(Hey, loud mouth! You’re messing things up. Don’t you know I have a good thing going over here?)
Saying It in a Way They Can Hear It (Is Almost Like Saying Nothing At All)
If I had a dime for every time I’ve heard a provider talk about wanting to find or hire an advocate who can speak their advocacy demands in a “way that people can hear…” Well, I’d be able to buy that social change Will spoke about before.
Too bad it’s bullshit. (Oops. Did I say that ‘out loud?’) I mean, sure, there are ways to say things that might reach people better. I practice that myself, and I work with individuals who I sometimes refer to as ‘provider whisperers.’ But if someone isn’t wanting to hear you in the first place, there’s not much you can do. I’ve spent years trying to figure out just how many times I need to say what I don’t mean, in order for people to hear what I do. I’ve tried dressing up, and dressing down. I’ve tried starting with a compliment, and being self-deprecating. I usually manage to get at least a few laughs when I present. I mean, that ought to help, right? Help stop people from being so angry or disliking me so much that they dismiss what I have to say before I even get started? And yet, what I eventually learned is most of them don’t want to hear what I do mean. And, the only way I can fix that is to… well, stop wanting it myself.
This is all so much foolishness. Since when have the people with less power ever been in the best spot to undo systemic oppression? Suggesting that there is a right way that I could say something to make change, and that if change isn’t made that it’s my fault is a good game. It lets you off the hook, right? It’s like diagnosis. You’re not sad because you’re homeless or living in poverty, you silly. You’re sad because you’re depressed! Don’t look at me. You’ve got to fix this yourself (using these pills that I give you), or you’re treatment resistant.
No. This is absurdity. It’s the people in power who can make the change. When someone has trouble hearing me, I’m typically not going to be able to ‘fix it’ by saying what I am trying to say in some different way. As much as I wish it weren’t true, I need you. You, dear ally (in whatever form you come), are the one who can push people to listen. If you have enough power on your side, you can even demand it. You are the one who holds all the credibility and respect. You are the one who can tell them to cut it out.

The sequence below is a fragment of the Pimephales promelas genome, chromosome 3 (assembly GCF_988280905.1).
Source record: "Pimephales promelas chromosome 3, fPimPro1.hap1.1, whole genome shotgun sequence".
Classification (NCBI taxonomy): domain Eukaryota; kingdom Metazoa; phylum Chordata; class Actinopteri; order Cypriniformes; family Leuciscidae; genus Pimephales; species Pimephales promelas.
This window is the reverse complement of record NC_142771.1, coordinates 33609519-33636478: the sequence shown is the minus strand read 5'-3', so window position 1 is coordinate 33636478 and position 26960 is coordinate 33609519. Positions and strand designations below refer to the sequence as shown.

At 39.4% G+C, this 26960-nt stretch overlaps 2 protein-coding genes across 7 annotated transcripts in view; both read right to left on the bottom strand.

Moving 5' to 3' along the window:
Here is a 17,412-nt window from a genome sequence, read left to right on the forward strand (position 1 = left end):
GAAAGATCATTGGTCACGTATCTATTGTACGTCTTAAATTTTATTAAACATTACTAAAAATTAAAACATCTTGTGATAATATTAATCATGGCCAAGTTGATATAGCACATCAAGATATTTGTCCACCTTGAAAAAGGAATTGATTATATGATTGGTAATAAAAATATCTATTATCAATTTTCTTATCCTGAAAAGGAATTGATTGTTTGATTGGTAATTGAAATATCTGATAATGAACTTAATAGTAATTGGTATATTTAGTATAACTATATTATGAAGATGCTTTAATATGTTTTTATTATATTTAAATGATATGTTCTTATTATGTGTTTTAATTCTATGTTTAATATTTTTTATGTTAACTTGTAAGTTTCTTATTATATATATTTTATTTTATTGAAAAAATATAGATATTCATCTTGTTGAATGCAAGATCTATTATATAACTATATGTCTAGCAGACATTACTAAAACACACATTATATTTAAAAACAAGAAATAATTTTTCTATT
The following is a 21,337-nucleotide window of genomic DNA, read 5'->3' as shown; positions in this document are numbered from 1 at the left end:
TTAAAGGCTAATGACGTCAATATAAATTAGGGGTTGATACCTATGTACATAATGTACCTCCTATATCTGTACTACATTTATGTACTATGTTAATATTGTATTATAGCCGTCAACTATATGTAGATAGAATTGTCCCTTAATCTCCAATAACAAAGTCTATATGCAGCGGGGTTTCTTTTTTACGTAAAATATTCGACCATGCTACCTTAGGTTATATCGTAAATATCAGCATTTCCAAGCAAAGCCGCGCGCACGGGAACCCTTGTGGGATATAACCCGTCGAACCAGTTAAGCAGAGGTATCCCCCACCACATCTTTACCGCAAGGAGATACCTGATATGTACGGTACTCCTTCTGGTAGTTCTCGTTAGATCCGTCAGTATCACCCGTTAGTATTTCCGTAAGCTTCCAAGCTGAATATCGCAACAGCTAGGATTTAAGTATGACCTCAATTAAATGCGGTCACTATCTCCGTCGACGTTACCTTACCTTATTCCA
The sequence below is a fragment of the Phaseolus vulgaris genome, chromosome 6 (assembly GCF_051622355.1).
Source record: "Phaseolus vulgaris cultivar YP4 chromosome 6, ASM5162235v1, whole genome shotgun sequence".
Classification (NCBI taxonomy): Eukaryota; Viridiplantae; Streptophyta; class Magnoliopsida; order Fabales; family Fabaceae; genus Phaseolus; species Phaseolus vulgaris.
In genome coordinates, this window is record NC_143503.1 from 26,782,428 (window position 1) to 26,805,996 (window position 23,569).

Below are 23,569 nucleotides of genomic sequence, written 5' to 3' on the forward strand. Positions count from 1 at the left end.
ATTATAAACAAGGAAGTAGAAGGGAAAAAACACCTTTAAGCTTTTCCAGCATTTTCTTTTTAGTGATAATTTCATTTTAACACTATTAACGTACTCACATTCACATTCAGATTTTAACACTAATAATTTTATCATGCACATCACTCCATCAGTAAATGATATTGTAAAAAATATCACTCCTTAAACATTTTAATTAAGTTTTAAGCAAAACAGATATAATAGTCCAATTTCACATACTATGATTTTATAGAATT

Don’t tell me they don’t like me, or have complaints about me and what I say. That gives them power, and sucks a little bit of life out of me every time it happens. Instead, ask them why. Ask them what they’re afraid of. Tell them to get over it. Help me get heard. That’s your job. You have to have some skin in this game. Some risks you’re willing to take. And if you don’t want to, then please don’t tell me that you’re an ally anymore. You’re just another person who wishes I’d “say it in a way they can hear it” which, like I said, is basically like saying nothing at all.
(Look how angry you are. How can you expect me to support you?)
Sweet Whisper of the Ally (You’re Tickling My Ear)
This isn’t just another cute header. (Though I admittedly like all the headers in this article quite a lot.) This is about that person. You know the one. That person who approaches you after you’ve spoken up at a meeting or workshop or other public forum to challenge the presentation in some way. Their favorite place to approach you is in a public bathroom, or just on your way out the door. There, they speak in hushed tones and thank you “so much” for saying what you did. Because they can’t speak up like you do. They might get in trouble if they did. Or, maybe they’re just nervous about speaking in front of crowds, and afraid they’ll stumble over their words. (So was I once upon a time, by the way, before I figured out I couldn’t afford to be silent.)
Great. That’s just great. Sometimes it even feels flattering. And it’s certainly better than the folks who saunter up to you during a break and speak in much more brazen tones about how your perspective might put someone at risk, and how you just don’t understand. Poor little naïve you.
But let me tell you something. I’m tired of it. So tired of it. It is precisely what leaves me on an island, facing criticism with a reputation as “the difficult one.” The one who doesn’t play well with others. Which is ironic because I get along perfectly well with most people, and one of my strengths is synthesizing multiple perspectives. But, whatever. What does it matter when people who barely know you find you a little too challenging, and everyone else will only whisper their support.
Just know if you’re only whispering, you’re not an ally. If you take no risks in what you say, you’re not an ally. If you believe it’s okay that I pay the price for your silence by being the only one to speak up, you’re not an ally. And if you’re not there to defend me when I’ve been put in that position over and over and over again, then you are decidedly not an ally. You have just as much paint on your hands as everyone else.
(Paint! I see no paint! What do you mean?! I was just trying to be nice.)
Eat Misery (Be Happy)